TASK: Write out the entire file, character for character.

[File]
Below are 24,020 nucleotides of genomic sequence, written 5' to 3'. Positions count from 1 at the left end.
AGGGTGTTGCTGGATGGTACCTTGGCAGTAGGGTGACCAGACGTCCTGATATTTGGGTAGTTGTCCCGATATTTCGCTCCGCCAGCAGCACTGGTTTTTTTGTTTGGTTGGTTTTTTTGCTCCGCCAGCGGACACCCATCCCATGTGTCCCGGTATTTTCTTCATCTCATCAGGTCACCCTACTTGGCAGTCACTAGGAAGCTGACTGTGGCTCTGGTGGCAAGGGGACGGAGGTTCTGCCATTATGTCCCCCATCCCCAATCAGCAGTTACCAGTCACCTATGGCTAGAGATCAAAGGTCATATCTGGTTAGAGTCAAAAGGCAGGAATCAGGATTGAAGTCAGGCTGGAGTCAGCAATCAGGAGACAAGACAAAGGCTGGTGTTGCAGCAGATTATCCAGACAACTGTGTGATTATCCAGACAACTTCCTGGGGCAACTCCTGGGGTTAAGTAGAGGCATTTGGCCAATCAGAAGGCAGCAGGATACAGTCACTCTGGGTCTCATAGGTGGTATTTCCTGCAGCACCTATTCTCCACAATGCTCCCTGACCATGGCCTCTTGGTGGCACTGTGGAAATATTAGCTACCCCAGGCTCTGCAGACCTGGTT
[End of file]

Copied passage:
Below are 24,020 nucleotides of genomic sequence, written 5' to 3'. Positions count from 1 at the left end.
AGGGTGTTGCTGGATGGTACCTTGGCAGTAGGGTGACCAGACGTCCTGATATTTGGGTAGTTGTCCCGATATTTCGCTCCGCCAGCAGCACTGGTTTTTTTGTTTGGTTGGTTTTTTTGCTCCGCCAGCGGACACCCATCCCATGTGTCCCGGTATTTTCTTCATCTCATCAGGTCACCCTACTTGGCAGTCACTAGGAAGCTGACTGTGGCTCTGGTGGCAAGGGGACGGAGGTTCTGCCATTATGTCCCCCATCCCCAATCAGCAGTTACCAGTCACCTATGGCTAGAGATCAAAGGTCATATCTGGTTAGAGTCAAAAGGCAGGAATCAGGATTGAAGTCAGGCTGGAGTCAGCAATCAGGAGACAAGACAAAGGCTGGTGTTGCAGCAGATTATCCAGACAACTGTGTGATTATCCAGACAACTTCCTGGGGCAACTCCTGGGGTTAAGTAGAGGCATTTGGCCAATCAGAAGGCAGCAGGATACAGTCACTCTGGGTCTCATAGGTGGTATTTCCTGCAGCACCTATTCTCCACAATGCTCCCTGACCATGGCCTCTTGGTGGCACTGTGGAAATATTAGCTACCCCAGGCTCTGCAGACCTGGTT